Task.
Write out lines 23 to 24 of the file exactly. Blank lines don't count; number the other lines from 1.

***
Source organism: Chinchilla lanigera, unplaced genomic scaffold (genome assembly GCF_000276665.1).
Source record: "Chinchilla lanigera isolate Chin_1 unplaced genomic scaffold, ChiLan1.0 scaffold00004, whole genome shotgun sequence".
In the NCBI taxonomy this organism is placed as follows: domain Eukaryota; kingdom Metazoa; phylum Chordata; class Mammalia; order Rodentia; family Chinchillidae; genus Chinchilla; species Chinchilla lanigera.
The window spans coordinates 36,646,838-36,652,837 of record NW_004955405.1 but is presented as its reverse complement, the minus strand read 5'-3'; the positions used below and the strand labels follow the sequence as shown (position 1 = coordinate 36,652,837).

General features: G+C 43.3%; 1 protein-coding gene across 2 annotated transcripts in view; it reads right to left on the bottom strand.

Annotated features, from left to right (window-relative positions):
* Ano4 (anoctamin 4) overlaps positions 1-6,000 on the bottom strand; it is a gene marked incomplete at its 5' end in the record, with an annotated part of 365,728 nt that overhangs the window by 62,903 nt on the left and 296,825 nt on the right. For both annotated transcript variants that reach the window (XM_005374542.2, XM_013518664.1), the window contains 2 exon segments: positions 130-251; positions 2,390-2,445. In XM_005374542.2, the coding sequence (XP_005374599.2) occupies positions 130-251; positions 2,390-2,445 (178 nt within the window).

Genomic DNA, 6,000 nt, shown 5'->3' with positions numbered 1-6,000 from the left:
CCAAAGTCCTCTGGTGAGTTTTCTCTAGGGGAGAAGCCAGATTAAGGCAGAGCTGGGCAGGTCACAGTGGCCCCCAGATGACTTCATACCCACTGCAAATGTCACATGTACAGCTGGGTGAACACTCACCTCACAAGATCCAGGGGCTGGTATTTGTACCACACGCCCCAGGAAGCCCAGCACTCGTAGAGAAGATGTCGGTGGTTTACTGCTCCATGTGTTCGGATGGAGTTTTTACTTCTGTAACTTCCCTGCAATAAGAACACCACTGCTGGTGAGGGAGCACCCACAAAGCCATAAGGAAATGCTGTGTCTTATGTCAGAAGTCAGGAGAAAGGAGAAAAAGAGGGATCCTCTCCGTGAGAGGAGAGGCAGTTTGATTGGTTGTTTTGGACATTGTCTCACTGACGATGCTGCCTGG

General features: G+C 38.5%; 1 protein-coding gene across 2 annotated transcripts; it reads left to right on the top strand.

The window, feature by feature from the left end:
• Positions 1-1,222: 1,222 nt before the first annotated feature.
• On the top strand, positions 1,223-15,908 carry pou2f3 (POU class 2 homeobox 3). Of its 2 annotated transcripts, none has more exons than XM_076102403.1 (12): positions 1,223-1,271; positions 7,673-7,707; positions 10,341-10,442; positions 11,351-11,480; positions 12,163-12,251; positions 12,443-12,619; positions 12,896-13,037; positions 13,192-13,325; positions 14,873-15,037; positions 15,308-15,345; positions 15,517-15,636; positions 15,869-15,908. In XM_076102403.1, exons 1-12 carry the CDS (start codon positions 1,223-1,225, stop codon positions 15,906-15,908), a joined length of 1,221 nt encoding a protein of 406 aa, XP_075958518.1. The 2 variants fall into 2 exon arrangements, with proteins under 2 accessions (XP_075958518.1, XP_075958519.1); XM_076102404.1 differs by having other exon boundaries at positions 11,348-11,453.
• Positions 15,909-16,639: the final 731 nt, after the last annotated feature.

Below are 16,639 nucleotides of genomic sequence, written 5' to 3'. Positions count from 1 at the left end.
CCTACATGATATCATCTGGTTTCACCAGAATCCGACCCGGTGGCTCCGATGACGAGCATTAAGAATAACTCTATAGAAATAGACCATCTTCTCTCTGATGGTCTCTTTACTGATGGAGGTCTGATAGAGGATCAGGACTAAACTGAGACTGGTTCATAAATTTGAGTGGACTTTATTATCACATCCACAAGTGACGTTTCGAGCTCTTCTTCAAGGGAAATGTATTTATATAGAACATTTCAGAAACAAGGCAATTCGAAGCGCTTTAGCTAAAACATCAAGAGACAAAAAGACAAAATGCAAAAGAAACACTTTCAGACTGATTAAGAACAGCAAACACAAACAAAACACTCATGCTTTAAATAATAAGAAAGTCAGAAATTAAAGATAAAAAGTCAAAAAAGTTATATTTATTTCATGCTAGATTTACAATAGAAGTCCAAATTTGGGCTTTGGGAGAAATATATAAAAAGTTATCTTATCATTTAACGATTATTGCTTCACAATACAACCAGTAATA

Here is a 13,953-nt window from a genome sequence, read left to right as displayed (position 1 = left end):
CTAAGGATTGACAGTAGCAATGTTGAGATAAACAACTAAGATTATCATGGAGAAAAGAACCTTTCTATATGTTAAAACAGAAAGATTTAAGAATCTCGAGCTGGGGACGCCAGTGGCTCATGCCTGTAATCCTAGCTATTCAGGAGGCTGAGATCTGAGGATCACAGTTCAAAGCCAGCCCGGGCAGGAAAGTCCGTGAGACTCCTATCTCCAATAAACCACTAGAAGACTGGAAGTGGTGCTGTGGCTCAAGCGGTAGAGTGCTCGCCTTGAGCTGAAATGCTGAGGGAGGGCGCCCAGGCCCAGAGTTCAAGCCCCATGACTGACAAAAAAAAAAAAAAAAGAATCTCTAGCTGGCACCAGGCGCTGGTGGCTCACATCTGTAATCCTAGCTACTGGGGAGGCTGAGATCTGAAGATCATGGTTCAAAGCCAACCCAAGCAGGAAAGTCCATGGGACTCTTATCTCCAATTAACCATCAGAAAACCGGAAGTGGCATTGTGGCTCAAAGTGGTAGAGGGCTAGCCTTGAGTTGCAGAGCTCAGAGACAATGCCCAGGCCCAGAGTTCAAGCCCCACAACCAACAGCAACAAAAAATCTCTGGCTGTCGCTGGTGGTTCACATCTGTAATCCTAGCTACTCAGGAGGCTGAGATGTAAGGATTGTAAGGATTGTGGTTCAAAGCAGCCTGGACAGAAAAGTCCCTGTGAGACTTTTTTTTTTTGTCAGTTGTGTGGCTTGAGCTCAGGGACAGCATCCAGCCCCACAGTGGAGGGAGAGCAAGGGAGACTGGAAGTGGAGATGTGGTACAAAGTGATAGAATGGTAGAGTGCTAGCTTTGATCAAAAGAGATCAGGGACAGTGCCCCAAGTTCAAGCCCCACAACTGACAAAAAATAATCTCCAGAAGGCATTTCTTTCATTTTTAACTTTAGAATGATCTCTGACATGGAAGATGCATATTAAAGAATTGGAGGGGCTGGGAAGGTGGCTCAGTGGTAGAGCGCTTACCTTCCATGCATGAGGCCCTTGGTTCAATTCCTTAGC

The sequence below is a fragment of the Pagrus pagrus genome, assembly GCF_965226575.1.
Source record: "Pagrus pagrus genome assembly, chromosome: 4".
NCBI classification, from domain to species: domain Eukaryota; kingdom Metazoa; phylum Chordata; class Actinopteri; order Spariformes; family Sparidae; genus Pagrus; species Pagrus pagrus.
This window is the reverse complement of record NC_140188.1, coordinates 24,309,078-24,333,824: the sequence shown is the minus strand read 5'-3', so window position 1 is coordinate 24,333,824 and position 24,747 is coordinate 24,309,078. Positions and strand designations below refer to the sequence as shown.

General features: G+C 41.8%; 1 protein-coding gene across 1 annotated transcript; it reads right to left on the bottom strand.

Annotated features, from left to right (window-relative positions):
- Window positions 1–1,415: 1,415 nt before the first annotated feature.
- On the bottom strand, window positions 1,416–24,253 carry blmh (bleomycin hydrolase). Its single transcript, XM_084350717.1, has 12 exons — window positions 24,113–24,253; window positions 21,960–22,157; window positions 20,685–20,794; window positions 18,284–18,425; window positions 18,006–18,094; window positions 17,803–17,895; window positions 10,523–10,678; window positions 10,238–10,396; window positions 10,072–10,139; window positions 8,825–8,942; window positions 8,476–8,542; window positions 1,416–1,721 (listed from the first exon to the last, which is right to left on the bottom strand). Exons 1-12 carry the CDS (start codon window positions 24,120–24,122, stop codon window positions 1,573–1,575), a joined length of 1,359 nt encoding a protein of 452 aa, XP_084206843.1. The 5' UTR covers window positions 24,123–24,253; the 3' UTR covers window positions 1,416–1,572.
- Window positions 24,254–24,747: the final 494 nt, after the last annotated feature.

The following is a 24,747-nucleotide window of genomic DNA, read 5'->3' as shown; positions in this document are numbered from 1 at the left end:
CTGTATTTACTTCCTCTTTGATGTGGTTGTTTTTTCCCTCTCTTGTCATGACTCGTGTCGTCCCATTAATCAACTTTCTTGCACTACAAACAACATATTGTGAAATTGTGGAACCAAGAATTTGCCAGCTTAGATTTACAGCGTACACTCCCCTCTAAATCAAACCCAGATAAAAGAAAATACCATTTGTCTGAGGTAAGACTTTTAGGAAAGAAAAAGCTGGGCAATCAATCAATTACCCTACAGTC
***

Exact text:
General features: G+C 41.8%; 1 protein-coding gene across 1 annotated transcript; it reads right to left on the bottom strand.

Annotated features, from left to right (window-relative positions):